Political foes join forces together to keep wrestling in Olympic Games
International Olympic Committee has come under criticism in the wake of its decision to exclude wrestling from the 2020 Olympic Games program. United States, Russia and Iran are leading the group hoping to help wrestling keep its place. AA photoPlitical foes and sporting rivals are joining forces to overturn an International Olympic Committee (IOC) decision to leave wrestling out of the Olympic Games.
The leading countries in wrestling, the United States, Russia and Iran, left their political differences off the mat to lead the campaign to keep the historical sport in the Olympic Games.
Last week the 15-member IOC Executive Board recommended to the wider IOC membership the removal of wrestling from the 2020 Olympic Games.
Several factors played a part in the decision, with IOC members saying they looked at television ratings, ticket sales and doping rules before making their decision. According to sources, politics and public relations could have played a role in the dropping of one of the oldest sports in Olympic history.
However, the decision helped some countries find a common goal and unite against the dropping of wrestling. The move must still be ratified by the full IOC in September, giving wrestling time to try to overturn the decision against a sport that dates back to the ancient Olympics and has been featured since the inaugural modern games in 1896.
“We’ll be standing arm-in-arm with Iran, and we’ll be standing with Russia as we will with lots of other countries,” said Mitch Hull, national teams director for USA Wrestling, in an interview in Tehran before the World Cup Tournament, The Associated Press reported. “Those [countries] really do make a difference because politically we’re not always on the same page, or politically with Russia, but in wrestling, there’s no doubt that we are all together in this effort and we consider Iran one of our strongest allies in the sport of wrestling,” Hull said.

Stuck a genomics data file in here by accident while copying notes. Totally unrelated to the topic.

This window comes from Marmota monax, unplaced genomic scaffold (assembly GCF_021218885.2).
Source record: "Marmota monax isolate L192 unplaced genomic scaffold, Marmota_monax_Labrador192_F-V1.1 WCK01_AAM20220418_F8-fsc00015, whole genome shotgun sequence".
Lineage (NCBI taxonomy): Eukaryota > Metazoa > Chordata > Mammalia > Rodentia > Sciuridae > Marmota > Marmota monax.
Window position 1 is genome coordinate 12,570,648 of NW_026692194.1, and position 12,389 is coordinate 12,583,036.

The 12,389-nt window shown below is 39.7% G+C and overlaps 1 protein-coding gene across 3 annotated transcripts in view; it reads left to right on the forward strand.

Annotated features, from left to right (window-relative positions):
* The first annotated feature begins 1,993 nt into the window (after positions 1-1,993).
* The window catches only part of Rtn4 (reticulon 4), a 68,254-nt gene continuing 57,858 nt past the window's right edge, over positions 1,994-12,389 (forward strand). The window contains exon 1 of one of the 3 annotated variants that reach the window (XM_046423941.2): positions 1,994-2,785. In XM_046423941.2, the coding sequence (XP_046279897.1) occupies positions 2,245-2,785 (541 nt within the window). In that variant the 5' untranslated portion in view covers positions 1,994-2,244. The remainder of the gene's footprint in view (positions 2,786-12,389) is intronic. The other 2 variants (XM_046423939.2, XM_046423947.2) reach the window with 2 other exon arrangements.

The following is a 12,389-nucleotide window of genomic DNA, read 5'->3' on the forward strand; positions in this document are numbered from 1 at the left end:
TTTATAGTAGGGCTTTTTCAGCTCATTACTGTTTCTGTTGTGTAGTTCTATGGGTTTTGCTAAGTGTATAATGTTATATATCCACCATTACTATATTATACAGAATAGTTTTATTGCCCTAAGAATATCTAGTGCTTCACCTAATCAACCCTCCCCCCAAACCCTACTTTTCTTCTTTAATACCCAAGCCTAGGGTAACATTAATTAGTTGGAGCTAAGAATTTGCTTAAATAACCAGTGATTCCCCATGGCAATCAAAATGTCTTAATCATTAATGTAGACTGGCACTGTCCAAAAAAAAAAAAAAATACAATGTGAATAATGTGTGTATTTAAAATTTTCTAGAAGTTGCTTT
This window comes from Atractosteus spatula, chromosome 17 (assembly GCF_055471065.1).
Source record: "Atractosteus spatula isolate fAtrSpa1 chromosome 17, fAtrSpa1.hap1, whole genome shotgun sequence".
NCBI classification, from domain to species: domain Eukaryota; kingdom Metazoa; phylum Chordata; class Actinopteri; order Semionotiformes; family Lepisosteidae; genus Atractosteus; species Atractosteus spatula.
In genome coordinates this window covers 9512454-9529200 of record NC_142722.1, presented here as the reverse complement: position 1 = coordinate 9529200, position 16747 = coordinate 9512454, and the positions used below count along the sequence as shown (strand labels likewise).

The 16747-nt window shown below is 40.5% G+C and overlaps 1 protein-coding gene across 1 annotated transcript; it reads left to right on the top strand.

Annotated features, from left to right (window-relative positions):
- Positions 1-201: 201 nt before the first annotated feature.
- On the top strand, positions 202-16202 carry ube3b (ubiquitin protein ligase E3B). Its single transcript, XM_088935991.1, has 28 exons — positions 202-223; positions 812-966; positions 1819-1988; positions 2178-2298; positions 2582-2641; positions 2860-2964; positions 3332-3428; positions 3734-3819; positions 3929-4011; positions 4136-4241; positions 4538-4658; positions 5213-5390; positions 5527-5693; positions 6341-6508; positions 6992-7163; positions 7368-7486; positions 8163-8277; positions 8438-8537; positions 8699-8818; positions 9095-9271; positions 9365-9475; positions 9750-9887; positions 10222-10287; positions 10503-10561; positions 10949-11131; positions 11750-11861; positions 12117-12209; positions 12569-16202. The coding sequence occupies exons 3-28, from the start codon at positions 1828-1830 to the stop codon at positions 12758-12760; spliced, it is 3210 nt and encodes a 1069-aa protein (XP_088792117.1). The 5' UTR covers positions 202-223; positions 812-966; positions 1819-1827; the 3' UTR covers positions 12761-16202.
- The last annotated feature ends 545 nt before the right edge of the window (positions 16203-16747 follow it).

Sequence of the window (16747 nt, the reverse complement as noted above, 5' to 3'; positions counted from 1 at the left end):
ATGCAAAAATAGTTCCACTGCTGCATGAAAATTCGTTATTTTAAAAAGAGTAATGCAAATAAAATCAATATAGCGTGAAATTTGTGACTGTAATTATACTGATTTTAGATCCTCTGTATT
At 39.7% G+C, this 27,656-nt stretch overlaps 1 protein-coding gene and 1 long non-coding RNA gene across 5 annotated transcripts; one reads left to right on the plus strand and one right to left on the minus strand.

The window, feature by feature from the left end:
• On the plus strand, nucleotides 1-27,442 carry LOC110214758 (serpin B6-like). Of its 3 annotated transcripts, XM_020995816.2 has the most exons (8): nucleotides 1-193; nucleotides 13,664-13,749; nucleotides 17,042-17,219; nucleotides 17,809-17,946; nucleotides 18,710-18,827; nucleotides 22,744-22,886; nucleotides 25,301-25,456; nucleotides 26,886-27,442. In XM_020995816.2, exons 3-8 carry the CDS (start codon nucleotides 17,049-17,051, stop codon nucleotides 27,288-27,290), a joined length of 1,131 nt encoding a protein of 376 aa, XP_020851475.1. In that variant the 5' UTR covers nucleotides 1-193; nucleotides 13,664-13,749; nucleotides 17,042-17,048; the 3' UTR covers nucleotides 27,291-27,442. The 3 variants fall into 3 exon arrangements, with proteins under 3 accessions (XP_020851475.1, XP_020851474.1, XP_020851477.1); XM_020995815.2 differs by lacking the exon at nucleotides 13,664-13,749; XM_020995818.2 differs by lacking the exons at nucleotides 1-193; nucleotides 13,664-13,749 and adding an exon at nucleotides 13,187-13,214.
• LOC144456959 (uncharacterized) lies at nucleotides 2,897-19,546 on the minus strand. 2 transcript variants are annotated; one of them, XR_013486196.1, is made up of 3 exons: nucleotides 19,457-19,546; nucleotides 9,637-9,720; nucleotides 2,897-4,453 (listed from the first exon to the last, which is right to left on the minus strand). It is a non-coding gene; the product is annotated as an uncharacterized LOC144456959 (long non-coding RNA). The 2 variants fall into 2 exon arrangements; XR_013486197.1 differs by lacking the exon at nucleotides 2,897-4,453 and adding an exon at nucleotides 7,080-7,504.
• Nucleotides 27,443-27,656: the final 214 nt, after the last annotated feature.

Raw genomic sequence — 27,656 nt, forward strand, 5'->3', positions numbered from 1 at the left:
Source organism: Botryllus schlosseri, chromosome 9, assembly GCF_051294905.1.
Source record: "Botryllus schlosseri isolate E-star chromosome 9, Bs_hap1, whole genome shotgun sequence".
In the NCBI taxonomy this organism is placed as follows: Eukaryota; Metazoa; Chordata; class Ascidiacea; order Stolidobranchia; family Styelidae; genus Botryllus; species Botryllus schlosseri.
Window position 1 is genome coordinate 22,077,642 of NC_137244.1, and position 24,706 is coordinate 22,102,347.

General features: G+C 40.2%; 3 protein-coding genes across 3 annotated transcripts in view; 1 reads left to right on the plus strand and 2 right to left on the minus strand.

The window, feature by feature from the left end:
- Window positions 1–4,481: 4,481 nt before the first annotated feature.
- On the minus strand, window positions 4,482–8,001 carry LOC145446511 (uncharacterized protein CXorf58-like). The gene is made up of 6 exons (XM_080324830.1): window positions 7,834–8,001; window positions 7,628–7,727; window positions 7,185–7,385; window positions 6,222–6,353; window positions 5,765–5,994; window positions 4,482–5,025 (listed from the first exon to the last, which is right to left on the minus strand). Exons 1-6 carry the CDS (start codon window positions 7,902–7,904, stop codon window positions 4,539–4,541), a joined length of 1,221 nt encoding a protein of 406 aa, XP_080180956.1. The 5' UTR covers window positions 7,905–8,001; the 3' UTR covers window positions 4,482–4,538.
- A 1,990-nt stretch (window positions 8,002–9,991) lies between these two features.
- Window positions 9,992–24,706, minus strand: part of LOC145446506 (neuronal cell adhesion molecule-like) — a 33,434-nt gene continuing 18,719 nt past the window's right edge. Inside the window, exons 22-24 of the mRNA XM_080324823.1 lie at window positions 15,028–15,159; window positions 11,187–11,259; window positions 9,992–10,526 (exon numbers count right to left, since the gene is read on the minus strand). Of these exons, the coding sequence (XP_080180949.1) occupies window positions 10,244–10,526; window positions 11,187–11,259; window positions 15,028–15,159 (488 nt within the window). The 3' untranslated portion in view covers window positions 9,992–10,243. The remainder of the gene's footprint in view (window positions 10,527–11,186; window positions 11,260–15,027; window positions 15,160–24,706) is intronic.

Hojatollah Khatib, the head of Iran’s wrestling federation, said the tournament would offer “the best opportunity to confront the decision” to drop the sport from the Olympics.
On the opening day of the tournament yesterday, the athletes were planning to protest the decision by lying on the mat.
Wrestling was deemed as a fixture in the Olympic program even though the schedule is growing with the inclusion of golf and rugby in 2016. With the agenda of keeping the Olympic Games limited to 26 sports, some sports had to lobby hard to be kept in, but reports said wrestling did no lobbying and took its place for granted. The news came as a shock to the sport, and on Feb. 16, Raphael Martinetti resigned as the president of the sport’s global governing body, FILA, in the wake of the sport’s Olympic snub, with Nenad Lalovic assuming the role of interim president.
Earlier this week, Japan presented a plan calling wrestling icons to join the fight.
Tomiaki Fukuda, vice president of FILA, called on former medalists, including three-time Olympic champions Alexander Karelin of Russia and Saori Yoshida of Japan, to gather in St. Petersburg when the IOC executive board meets May 26 to 31, Agence France-Presse reported.
Former world gold medalist and 1996 Atlanta Olympic gold-winning Turkish wrestler Mahmut Demir told Anatolia news agency yesterday that “he is ready to return all his medals” as a protest if wrestling is removed from the Olympics.
Demir’s action echoed the protest of Bulgarian wrestling legend and federation chief Valentin Yordanov, who said he would return his Olympic gold medal to protest the sport’s loss of a berth.
Turkey will have to cope with the absence of its most successful sport in the 2020 Games if the decision is finalized.
Turkey has won 58 of its total 87 Olympic medals in wrestling. Turkish athletes have collected 28 gold, 16 silver and 14 bronze medals so far.
Turkish Wrestling Federation Chairman and two-time Olympic gold medalist Hamza Yerlikaya said the decision needs to be reviewed. “It is plain wrong to drop wrestling, which is one of the main branches of the Olympics,” Yerlikaya said.